Covid has created an incredible community spirit that a second Scottish independence referendum would shatter – Robert Aldridge
After a year of lockdown (on and off) there is a pent-up frustration in Edinburgh. People are on a short fuse.
It is not surprising. Many people have been unable to work, whether on furlough or having lost their jobs. Family finances are stretched and people are starved of normal social activities.
At this time of year, Edinburgh should be gearing up for a bumper tourist season, with businesses booming and the streets, bars and restaurants full of people socialising.
I am sure there is a significant hidden mental health crisis resulting from the pandemic and the restrictions we have had to endure. I also suspect that the full impact on jobs is still to be fully felt.
The impact of Brexit has been masked by the lockdown restrictions and some businesses will have very tough decisions to take when furlough ends.
So in my view we need a total focus on recovery and on bringing the city and the country together.
The last thing we need is yet another constitutional referendum. At best, it is a distraction from the huge amount of work we need to do to get Edinburgh and the country back on its feet. At its worst, it will lead to months of instability, division and ill temper.
We all know that Scotland is divided around 50:50 on the question of independence. The worst possible time to take such a momentous decision is when we need to unite to get Scotland back on track, and in reaction to a completely abnormal situation.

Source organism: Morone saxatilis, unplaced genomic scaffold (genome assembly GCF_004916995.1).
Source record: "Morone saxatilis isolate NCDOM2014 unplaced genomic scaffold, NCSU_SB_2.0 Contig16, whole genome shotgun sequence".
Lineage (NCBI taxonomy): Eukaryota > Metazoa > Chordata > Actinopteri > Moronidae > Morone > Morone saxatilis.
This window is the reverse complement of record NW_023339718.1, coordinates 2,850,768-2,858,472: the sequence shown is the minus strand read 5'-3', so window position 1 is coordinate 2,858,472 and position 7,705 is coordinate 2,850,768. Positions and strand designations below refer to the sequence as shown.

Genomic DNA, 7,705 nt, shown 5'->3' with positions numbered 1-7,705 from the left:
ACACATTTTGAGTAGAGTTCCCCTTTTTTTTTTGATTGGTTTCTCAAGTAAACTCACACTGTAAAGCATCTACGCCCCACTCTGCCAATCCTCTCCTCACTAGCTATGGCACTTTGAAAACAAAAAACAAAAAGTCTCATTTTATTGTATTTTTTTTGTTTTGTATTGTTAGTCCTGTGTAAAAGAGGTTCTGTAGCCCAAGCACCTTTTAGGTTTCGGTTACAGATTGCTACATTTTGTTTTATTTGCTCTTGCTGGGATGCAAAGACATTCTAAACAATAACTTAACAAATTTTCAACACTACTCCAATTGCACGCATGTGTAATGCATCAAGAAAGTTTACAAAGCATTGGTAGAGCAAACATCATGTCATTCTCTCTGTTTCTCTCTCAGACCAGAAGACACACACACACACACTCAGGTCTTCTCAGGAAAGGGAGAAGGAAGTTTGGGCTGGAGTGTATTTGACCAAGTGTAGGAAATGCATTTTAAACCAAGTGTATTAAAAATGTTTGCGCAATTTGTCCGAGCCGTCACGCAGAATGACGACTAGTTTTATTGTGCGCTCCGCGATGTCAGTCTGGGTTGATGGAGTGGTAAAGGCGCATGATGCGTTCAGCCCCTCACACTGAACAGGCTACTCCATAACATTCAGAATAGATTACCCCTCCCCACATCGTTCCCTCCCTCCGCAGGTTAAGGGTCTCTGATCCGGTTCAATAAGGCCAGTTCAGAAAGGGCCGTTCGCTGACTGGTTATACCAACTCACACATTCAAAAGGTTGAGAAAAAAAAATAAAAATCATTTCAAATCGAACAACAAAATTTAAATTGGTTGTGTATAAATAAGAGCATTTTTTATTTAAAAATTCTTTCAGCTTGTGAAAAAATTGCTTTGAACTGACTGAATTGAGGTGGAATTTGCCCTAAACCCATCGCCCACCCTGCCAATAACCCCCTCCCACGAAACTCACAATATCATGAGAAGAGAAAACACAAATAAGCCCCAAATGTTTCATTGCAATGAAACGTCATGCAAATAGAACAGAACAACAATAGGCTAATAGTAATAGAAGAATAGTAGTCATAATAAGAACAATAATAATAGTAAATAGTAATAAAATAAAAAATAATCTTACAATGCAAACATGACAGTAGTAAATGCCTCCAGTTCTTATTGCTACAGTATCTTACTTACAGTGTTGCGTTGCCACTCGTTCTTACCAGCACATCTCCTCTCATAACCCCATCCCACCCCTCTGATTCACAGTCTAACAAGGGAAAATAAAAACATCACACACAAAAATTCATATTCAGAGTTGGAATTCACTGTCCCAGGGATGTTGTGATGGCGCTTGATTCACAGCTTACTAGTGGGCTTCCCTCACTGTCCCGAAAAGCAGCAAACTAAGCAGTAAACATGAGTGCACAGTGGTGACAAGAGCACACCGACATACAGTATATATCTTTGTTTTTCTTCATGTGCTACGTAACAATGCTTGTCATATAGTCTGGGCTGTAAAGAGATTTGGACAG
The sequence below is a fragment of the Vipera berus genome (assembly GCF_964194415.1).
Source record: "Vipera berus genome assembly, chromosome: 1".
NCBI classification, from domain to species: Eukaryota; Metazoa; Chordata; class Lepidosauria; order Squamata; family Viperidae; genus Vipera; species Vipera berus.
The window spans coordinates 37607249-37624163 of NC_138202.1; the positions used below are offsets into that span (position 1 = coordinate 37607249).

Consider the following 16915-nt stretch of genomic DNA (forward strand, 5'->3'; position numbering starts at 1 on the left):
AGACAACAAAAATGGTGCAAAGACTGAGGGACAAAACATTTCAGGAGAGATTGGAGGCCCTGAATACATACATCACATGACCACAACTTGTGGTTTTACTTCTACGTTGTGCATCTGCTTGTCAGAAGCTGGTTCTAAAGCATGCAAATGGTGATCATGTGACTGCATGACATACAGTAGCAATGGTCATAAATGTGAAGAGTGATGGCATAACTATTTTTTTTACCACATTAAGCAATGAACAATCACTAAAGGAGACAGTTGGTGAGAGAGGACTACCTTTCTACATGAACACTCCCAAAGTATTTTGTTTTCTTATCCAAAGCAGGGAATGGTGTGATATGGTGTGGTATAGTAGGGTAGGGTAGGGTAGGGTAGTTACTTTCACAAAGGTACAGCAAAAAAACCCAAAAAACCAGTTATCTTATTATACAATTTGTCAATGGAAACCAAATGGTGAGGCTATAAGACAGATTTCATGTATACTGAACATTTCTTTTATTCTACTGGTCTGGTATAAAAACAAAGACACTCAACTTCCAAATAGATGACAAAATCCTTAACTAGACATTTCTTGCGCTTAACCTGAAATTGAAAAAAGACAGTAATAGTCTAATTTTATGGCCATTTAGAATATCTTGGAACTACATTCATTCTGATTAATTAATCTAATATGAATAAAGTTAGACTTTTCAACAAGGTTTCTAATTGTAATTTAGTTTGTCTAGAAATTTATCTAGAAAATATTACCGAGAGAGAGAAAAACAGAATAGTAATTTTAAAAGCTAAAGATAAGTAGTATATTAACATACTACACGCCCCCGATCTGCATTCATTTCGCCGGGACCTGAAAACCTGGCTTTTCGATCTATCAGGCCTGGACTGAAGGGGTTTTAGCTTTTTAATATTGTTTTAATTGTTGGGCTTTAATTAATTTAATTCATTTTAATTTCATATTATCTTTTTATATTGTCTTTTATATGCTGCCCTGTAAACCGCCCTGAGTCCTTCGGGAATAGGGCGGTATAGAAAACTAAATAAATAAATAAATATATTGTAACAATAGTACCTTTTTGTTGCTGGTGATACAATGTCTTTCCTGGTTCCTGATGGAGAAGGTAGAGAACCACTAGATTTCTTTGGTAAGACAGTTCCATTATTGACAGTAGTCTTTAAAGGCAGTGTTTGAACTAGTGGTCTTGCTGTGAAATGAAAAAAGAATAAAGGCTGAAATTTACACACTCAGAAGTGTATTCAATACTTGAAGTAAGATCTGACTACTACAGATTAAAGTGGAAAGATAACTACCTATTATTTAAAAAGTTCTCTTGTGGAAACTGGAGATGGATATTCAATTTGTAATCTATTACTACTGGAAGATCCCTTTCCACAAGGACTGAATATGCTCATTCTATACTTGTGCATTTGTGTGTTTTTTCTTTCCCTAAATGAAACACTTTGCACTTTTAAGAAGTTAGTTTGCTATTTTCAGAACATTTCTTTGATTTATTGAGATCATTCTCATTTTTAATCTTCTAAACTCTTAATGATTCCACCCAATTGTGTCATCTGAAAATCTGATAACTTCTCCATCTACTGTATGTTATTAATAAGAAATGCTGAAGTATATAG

Legislation drawn up in haste in reaction to a specific event is never good. Similarly voting on our long-term future in the midst of the biggest crisis since the Second World War is unwise.
There is a huge amount of work to be done to get our city back on its feet. Whether it is helping people who have been isolated for months get the confidence to get out and mix with others, revitalising our hospitality and tourist industries, helping school and university students regain the studying time and socialising they have missed out on, tackling the growing mental health crisis or playing our part in tackling the climate emergency, it all needs us working together.
The pandemic has shown that when we have a unity of purpose it brings out the best in community spirit. There is an incredible generosity and kindness which we need to build on as we jointly create the ‘new normal’.
So let’s not throw it away with a descent into the tribalism and bitterness of yet another referendum, especially when people are on a short fuse because of lockdown. Instead let’s simply work together for the good of Edinburgh and the country.
And as the whiff of sleaze once again affects Westminster, I urge everyone in public life to follow the ‘Evening News’ test. Regardless of whether something is technically within the rules, if it would look bad on the front page of the Evening News, don’t do it!